That's also happening today. Prices have declined, or at least wholesale commodities have. Wages likely haven't declined to compensate.

Yet for this month, that's just a tiny part of what's happening. Wage adjustments wouldn't keep waiters or oil drillers employed. I expect there's currently a severe shortage of nurses and delivery people, which won't be quickly solved. In that sense, what we're experiencing is a massive shift in labor, more comparable to what happens in a major war than to what happens in a recession.

Value was destroyed by WW11, the 1957 pandemic, the 1968 pandemic, and 9/11. Yet it's unclear how many of those caused recessions.

Wars and severe pandemics tend to cause inflation (for pandemics, that's likely only significant if people doubt that they'll live long enough to value having money a year from now), and inflation tends to postpone or prevent recessions.

Whether we get 2008-style labor market imbalances depends a fair amount on what inflation is like over the next couple of years.

The TIPS spread implies that the market expects low inflation for a long time, which tends to suggest a long, drawn out recession.

But I have low confidence in any forecast along these lines. Will large fractions of the newly unemployed prefer unemployment checks over new jobs that are, for now, relatively high stress and high risk? We don't have much historical evidence to guide predictions here.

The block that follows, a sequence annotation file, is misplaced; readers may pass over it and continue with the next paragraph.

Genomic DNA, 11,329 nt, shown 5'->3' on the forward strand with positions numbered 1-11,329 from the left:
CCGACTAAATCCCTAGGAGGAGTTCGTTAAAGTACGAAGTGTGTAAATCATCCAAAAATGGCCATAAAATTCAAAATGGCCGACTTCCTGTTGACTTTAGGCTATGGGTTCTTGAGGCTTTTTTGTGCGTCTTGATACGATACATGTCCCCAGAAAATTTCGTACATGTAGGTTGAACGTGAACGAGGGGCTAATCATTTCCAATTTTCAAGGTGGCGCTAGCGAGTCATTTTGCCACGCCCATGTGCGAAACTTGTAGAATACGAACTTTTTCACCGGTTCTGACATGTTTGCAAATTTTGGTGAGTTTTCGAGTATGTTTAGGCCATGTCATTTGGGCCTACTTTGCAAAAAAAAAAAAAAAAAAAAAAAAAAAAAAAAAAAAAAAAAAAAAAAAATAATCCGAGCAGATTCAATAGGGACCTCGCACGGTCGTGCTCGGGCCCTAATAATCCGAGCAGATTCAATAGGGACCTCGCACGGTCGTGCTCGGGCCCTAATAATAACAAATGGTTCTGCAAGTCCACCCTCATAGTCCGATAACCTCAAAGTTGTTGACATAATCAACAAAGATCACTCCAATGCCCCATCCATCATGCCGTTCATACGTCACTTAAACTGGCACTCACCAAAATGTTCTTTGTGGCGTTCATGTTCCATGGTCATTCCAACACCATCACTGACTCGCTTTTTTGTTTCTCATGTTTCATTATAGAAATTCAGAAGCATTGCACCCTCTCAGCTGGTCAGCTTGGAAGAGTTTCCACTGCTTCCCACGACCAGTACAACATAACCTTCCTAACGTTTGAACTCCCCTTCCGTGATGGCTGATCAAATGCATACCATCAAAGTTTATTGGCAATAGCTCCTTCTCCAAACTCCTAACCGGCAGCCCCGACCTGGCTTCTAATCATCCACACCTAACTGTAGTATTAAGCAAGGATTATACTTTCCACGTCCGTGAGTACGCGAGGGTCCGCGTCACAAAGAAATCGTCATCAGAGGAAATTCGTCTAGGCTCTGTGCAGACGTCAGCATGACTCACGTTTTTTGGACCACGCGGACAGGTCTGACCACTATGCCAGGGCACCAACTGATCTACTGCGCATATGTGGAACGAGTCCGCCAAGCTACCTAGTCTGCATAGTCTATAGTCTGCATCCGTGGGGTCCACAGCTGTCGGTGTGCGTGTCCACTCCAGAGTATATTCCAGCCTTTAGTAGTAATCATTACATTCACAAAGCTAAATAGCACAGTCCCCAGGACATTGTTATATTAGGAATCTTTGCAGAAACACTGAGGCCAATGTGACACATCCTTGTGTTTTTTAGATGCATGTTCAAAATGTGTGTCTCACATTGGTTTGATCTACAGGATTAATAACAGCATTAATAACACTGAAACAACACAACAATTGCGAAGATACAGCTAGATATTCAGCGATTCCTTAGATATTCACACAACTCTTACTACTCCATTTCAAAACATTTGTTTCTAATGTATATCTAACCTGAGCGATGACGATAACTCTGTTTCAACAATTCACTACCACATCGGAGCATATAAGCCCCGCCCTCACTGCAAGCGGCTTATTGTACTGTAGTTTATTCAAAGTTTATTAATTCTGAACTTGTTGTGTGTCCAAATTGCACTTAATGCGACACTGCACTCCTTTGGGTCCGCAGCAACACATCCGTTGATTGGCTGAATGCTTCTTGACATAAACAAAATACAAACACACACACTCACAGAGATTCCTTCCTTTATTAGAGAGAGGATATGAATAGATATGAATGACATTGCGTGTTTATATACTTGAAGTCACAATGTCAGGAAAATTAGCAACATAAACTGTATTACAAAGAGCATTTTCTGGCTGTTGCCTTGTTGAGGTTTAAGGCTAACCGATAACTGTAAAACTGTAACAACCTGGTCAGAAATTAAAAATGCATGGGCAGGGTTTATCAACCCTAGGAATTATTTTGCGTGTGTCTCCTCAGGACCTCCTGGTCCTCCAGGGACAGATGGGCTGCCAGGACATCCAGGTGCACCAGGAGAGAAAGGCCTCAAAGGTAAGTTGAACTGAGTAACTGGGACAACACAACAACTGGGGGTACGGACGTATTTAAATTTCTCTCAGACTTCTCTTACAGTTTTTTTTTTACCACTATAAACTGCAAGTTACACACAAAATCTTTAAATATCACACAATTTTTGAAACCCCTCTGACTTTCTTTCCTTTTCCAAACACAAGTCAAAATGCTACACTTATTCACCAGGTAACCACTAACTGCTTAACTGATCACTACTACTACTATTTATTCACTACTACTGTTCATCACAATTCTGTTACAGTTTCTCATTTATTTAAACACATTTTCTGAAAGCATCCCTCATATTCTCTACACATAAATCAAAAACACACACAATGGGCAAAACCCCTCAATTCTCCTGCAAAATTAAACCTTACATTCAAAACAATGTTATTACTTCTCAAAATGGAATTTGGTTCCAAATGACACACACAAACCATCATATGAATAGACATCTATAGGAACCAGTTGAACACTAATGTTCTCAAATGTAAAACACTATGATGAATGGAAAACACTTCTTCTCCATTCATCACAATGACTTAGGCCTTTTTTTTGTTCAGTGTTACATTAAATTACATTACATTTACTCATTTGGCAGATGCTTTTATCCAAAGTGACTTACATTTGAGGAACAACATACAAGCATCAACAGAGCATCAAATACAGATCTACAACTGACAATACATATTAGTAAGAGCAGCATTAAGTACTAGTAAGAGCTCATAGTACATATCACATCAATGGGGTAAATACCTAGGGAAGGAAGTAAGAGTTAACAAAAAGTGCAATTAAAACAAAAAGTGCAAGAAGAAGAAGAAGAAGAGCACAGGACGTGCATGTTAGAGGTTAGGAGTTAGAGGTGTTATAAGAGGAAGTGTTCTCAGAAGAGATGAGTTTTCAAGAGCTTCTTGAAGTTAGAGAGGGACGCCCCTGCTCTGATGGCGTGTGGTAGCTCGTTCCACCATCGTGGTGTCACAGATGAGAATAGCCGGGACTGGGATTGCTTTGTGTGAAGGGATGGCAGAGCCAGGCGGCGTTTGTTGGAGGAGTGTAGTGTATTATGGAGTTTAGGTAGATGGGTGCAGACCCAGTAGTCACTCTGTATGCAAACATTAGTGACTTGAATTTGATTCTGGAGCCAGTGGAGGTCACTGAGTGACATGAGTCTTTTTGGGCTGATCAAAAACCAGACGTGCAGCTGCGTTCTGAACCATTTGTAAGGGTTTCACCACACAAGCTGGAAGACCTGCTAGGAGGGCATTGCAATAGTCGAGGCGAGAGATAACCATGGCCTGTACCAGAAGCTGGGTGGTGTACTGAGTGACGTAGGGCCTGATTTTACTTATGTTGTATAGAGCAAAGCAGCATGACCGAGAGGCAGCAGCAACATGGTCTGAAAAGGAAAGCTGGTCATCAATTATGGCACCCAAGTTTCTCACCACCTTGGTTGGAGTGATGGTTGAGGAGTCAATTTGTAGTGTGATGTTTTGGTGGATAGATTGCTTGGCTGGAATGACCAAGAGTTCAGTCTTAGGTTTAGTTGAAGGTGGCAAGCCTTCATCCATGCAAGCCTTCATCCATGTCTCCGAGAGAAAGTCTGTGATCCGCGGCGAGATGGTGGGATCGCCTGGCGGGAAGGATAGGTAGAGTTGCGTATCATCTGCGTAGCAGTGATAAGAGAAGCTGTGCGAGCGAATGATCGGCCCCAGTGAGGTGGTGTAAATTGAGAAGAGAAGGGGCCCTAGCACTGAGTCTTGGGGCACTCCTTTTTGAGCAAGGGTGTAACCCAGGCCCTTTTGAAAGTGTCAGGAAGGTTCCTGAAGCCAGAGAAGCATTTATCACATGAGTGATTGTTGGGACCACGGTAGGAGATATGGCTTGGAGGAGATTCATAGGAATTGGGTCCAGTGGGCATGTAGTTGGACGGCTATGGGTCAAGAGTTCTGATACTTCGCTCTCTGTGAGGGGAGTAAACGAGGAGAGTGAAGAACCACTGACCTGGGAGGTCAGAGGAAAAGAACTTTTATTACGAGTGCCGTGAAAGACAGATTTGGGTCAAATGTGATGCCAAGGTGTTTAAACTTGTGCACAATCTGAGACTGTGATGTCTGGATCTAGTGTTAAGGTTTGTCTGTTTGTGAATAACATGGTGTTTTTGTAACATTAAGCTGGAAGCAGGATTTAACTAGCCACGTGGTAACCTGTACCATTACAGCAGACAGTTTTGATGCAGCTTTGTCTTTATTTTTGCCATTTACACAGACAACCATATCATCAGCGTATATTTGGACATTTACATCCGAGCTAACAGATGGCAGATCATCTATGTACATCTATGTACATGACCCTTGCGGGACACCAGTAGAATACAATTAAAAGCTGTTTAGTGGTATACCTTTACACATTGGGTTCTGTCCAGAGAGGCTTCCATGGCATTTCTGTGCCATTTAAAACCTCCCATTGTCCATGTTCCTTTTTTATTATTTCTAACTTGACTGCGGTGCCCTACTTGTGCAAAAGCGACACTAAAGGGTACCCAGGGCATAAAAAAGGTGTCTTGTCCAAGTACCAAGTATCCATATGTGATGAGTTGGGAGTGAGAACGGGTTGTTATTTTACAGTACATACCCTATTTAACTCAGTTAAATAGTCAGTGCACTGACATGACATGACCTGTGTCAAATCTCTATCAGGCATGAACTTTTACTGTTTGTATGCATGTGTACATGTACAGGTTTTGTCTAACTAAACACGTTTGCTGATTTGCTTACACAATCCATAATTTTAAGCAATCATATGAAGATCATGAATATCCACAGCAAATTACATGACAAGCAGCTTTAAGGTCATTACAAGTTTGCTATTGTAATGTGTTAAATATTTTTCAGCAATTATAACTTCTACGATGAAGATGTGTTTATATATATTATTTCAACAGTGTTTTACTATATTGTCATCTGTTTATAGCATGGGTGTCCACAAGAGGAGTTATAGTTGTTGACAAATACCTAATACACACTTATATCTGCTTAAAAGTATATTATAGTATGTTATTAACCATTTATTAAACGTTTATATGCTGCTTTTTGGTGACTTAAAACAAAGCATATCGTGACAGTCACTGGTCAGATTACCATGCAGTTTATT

The Fed has substantial power to influence inflation, but seems to have a strong tendency to under-react to large changes.

The ISM Purchasing Managers report is the fastest way to get a decent estimate of how GDP is increasing or decreasing. The ISM report on March activity surprised many people, including me, by reporting a nearly neutral level of 49.1 for March. That's a big difference from the 38.9 that was reported on October 1, 2008, which was the biggest single piece of evidence that convinced me to sell stocks in advance of the worst part of that crash (I did not handle this year's crash anywhere near as well as that). Readings below 40 indicate sharp contractions, while readings near 50 suggest activity is nearly unchanged.

I'm changing my estimate of Q1 GDP to approximately unchanged, and I'm confused as to why the ISM report doesn't show recession-like changes.

comment by AlexSchell · 2020-04-03T13:31:36.224Z · LW(p) · GW(p)

I would focus on the ISM non-manufacturing index over the manufacturing PMI since this recession is, in the short run, primarily a services recession. Non-manufacturing index will probably be hit harder and will be more indicative of Q1 GDP.

More generally, past indicators of GDP are probably going to lose some reliability. The sectoral breakdown and rapid timing & severity of the current shock are unique enough for many historical correlations to break down. Normally less important things like survey periods will also affect monthly time series more given the rapid timing.